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The US Commodity Futures Trading Commission has obtained a federal court order requiring defendant Michael Justin Hoopes of Rexburg, Idaho, to pay more than USD10.4m in restitution and a civil monetary penalty of over USD1.4m for operating a Ponzi scheme that defrauded Idaho residents and others.

The order also imposes permanent trading and registration bans against Hoopes and permanently prohibits him from further violations of the Commodity Exchange Act and CFTC regulations, as charged.

The consent order of permanent injunction, entered on 26 July by Judge Edward J. Lodge of the US District Court for the District of Idaho, stems from a CFTC complaint filed on 25 October 2011, which charged Hoopes with solicitation fraud and misappropriation in connection with a commodity futures scheme.

The order finds that from at least September 2007 to 25 October 2011, Hoopes fraudulently solicited and accepted USD2,068,103 from 10 individuals, mostly Idaho residents, to trade stock index commodity futures in a commodity pool that he owned and operated called Aspen Trading. The order also finds that Hoopes solicited and accepted an additional USD9.68m from other mostly Idaho residents during the same period for various other investments, all of which was extensively commingled with Hoopes’ personal funds and funds accepted for futures trading in Aspen Trading. Hoopes misappropriated at least USD151,694 of the commingled funds for his personal expenses, including car, credit card, and mortgage payments, according to the order.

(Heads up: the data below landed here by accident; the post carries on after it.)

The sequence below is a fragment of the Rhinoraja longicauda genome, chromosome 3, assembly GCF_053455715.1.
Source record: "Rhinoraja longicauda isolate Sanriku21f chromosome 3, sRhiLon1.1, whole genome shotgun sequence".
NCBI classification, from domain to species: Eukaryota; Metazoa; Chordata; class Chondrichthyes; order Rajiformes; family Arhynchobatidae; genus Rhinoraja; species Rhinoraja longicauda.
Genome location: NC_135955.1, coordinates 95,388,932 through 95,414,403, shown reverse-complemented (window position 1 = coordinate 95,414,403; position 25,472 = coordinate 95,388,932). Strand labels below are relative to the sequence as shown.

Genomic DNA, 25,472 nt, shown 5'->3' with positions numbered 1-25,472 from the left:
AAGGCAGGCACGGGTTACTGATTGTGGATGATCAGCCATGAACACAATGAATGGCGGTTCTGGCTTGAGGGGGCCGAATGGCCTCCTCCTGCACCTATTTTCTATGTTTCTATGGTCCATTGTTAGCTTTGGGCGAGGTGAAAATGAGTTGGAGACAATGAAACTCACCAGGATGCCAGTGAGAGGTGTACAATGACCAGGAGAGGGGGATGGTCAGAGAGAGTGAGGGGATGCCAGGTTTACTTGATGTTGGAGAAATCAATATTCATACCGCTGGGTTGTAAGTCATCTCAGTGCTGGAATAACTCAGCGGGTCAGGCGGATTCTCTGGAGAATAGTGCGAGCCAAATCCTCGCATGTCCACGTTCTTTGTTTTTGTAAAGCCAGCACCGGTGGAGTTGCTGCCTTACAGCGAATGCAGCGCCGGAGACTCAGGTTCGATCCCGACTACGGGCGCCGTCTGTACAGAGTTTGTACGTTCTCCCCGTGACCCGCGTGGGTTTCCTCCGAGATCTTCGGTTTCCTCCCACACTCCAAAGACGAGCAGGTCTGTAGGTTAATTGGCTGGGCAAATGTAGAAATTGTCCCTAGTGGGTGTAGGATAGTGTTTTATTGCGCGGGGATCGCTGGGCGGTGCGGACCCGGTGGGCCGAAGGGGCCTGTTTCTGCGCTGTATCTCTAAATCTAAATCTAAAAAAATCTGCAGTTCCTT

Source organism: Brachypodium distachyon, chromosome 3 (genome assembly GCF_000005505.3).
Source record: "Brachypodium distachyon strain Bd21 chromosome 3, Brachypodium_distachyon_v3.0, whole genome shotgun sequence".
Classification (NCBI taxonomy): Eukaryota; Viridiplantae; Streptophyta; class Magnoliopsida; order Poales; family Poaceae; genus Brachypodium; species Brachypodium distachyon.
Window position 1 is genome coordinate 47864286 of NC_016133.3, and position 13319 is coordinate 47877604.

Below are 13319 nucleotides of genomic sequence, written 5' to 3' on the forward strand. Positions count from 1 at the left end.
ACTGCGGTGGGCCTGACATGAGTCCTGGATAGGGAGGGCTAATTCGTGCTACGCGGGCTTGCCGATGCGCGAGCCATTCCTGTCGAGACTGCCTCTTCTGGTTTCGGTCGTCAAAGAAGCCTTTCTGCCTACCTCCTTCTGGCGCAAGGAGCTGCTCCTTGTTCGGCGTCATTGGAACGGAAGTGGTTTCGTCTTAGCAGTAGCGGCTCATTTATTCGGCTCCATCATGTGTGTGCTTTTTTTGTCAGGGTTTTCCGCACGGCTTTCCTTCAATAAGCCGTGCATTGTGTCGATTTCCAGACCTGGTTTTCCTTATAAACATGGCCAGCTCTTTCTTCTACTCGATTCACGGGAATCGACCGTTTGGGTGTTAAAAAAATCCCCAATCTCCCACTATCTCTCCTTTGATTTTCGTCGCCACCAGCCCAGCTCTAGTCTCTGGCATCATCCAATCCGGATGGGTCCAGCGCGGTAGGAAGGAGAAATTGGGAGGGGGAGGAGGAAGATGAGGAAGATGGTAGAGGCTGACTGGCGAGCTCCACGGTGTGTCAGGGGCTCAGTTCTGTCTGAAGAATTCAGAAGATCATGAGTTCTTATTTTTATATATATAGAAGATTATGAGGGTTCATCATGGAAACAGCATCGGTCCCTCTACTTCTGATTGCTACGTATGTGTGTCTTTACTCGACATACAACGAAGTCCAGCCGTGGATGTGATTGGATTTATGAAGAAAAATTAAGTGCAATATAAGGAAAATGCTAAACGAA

Between October 2006 and 31 May 2011, Hoopes suffered net losses of over 90 per cent of the USD2,280,550 he traded in futures, according to the order. To conceal his losses, Hoopes paid pool participants USD594,339 in purported profits in the manner of a Ponzi scheme and issued false account statements to at least one pool participant showing that the Aspen Trading account was earning monthly profits as high as 83.52 per cent, with only one losing month, according to the order. In reality, however, Hoopes never opened a trading account in Aspen Trading’s name but simply altered his personal trading account statements to make it appear as though the Aspen Trading account was earning large profits from futures trading, the order finds.


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